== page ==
For 23-year-old Hassam Khan, the realm of film is neither a hobby nor a passion, but is a lifestyle he’s always wanted to live, he confesses.
Khan has thus far performed in a couple of stage plays, such as Pawnay 14 August, where he played the lead role of Quaid e Azam, and Come Again!, where he played the character of Daddy Don.
For his latest project, Azaad Khan has donned not only the hat of actor, but also that of script writer and director.
“The initiative was to make a revival [of cinema]. However, while we were in the process of making this film, we did not know there were others making films like Zinda Bhaag!” He says.
Hassam Khan’s film Azaad is a psychological thriller which might, as he says, “Give the audience goose-bumps and emotional overtures.” He insists that his work is a largely researched-based script, and that he has even talked to police offers who handled the Javed Iqbal Mughal case. Mughal, as many may remember, was a Pakistani serial killer, who was found guilty of the sexual abuse and murder of 100 children. He committed suicide in October 2001.
Khan has also studied the case of Ed Gein in depth, who was a murderer who exhumed corpses from local graveyards, and fashioned trophies and keepsakes from their bones and skin. Khan asserts that, “The film is not all about the criminals, I wanted to grip on the roots [of crime], rather than the criminals themselves. I believe debuts like this work for a debut film-maker like myself.”
Khan gives The Express Tribune the story-line of his film Azaad, saying that the plot revolves around the case of serial killer Talha Zulfiqar, who has killed nine people.
The cast includes Hassam Khan, Hammad Siddiqui, Natasha Baig, Maddi Murtaza and Shahmeen Khan. Basir Ahmed, one of the youngest score artistes of Pakistan, is composing the music for the film. The soundtrack of the film includes three songs, including one title track.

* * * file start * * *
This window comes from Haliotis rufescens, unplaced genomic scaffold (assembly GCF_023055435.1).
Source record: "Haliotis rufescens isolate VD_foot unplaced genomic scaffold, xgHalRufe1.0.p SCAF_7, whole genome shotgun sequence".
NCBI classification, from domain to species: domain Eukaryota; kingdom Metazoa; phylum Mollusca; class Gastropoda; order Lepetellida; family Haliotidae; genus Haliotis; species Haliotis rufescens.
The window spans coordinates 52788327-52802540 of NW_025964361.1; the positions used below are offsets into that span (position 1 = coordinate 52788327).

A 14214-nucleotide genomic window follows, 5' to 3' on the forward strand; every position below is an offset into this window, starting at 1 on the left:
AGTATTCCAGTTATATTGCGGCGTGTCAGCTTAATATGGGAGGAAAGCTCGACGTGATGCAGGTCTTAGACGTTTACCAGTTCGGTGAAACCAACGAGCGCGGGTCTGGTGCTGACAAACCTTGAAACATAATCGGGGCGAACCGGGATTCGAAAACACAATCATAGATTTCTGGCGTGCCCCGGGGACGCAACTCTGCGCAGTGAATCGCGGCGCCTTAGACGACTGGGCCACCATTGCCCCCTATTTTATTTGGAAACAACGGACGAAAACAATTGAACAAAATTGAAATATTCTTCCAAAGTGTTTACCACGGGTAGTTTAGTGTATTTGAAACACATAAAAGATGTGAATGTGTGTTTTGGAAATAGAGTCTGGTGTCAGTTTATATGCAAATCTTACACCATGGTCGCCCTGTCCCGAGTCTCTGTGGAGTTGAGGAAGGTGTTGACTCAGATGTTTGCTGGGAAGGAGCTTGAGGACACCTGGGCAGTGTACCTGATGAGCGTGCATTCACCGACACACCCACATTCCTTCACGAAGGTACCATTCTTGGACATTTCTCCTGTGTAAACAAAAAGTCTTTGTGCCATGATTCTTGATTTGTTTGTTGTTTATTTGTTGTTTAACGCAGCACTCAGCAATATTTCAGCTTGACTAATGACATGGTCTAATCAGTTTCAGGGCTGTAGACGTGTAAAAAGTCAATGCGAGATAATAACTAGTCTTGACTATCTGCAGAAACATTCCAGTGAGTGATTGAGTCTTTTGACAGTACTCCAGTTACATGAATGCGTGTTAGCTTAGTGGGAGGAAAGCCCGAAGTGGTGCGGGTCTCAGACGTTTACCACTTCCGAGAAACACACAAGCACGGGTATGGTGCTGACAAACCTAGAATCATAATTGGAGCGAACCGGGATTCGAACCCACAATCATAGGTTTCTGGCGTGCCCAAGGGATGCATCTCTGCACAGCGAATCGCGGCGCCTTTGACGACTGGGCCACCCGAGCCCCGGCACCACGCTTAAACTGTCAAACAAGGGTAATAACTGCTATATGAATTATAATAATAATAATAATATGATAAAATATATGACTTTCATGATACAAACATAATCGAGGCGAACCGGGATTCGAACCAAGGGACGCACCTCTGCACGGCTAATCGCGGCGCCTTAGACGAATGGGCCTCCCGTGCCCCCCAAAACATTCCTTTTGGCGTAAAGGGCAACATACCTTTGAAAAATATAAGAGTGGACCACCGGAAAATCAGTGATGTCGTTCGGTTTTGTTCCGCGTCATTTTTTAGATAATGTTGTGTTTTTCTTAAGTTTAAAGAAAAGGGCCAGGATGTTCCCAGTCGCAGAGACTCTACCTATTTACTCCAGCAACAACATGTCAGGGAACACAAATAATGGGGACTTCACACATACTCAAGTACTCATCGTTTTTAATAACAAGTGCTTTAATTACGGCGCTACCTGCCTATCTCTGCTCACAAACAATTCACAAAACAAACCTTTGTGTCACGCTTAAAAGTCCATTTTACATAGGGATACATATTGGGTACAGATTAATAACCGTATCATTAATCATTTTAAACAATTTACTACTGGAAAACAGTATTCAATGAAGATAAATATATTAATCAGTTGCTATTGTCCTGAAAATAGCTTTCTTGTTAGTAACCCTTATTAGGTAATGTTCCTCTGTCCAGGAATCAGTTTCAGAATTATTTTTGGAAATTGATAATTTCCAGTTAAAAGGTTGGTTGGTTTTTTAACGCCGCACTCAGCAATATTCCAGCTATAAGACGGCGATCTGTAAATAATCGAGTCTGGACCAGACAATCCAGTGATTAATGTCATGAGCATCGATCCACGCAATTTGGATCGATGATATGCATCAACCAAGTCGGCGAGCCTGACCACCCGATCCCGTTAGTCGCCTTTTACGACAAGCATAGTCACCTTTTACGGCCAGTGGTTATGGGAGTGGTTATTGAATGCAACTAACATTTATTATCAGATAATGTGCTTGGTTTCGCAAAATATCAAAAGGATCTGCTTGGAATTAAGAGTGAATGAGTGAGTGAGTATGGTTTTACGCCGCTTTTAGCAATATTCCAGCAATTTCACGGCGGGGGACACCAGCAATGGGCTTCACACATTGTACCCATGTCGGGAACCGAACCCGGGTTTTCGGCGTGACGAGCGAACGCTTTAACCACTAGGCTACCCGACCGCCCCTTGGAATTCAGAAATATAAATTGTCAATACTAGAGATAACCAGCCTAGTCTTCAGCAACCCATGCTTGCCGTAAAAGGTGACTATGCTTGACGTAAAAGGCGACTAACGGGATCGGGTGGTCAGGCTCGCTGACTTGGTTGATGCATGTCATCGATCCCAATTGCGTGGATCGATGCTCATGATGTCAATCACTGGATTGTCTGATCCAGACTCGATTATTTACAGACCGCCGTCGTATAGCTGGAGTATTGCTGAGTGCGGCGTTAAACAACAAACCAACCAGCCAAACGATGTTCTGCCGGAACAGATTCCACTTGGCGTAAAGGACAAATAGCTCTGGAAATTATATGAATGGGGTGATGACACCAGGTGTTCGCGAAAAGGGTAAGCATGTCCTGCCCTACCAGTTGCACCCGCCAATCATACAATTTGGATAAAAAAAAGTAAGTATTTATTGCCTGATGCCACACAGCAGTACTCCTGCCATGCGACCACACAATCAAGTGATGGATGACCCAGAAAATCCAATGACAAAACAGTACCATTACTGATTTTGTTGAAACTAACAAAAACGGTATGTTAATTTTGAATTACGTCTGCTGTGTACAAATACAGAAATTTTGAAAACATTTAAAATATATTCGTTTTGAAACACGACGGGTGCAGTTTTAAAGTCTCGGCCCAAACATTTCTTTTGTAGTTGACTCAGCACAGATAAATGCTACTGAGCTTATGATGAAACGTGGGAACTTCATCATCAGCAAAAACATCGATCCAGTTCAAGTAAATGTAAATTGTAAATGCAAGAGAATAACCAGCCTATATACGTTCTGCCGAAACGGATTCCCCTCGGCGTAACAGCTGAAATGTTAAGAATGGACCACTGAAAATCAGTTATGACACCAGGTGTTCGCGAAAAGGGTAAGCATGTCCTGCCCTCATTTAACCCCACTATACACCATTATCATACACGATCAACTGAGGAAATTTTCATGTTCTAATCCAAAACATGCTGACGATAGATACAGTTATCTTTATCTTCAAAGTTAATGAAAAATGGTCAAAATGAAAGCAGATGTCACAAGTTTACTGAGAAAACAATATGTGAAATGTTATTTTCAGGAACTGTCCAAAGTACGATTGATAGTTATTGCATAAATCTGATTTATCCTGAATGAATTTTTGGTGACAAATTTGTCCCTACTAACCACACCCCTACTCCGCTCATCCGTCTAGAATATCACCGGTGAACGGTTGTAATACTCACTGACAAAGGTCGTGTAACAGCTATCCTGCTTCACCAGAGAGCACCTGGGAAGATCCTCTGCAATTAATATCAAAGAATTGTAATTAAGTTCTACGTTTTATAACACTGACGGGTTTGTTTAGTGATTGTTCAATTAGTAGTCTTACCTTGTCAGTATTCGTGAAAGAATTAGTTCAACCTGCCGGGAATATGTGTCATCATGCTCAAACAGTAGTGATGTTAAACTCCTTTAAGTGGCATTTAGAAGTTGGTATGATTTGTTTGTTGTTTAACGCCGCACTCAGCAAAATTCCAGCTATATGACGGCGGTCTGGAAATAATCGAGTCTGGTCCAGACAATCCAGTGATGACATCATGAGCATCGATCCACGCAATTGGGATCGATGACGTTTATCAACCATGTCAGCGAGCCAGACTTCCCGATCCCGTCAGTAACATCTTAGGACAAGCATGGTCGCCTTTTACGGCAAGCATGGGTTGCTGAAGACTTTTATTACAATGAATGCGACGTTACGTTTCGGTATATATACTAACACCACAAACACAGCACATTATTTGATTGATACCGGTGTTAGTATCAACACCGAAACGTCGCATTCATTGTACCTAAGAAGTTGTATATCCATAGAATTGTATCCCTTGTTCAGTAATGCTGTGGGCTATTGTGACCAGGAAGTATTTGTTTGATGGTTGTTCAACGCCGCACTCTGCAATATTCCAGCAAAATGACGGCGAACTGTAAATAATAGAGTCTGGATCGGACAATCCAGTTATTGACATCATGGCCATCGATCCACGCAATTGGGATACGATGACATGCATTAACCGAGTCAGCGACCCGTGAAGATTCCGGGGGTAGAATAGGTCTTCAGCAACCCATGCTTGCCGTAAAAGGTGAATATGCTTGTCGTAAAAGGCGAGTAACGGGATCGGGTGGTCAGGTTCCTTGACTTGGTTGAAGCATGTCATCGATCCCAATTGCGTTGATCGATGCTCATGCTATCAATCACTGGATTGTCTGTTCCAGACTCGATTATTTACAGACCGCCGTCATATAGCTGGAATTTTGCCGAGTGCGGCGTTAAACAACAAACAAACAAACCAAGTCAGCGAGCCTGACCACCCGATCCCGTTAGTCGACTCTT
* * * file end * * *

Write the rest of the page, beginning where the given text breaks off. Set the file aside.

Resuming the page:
Khan says the film was shot in Karachi and is based in the city as well. Shooting started in January 2013 and went on for the better part of the entire year. Currently, the film is in the phase of post-production, and clocks in at two hours long.
This Urdu scripted work, Khan says, is, “not fully scary. You have to be immersed in the film so as to understand it.”
Khan, who is currently doing his Bachelors from IVS in Communication Design, says that, “films have really changed my life. Like every average school-going kid in second grade, I wanted to be an actor.”
“I really wanted to adopt this lifestyle. Visual story-telling in Pakistan is the need of the hour. People need entertainment. I will pursue this neither as a passion nor as a hobby, but as a lifestyle. I am in love with this.”
Without giving an exact release date, he cites that by middle of next year, June, they will be able to release the movie in Pakistan, and also hints on the possibility of an international release, if all goes well.
Published in The Express Tribune, December 6th, 2013.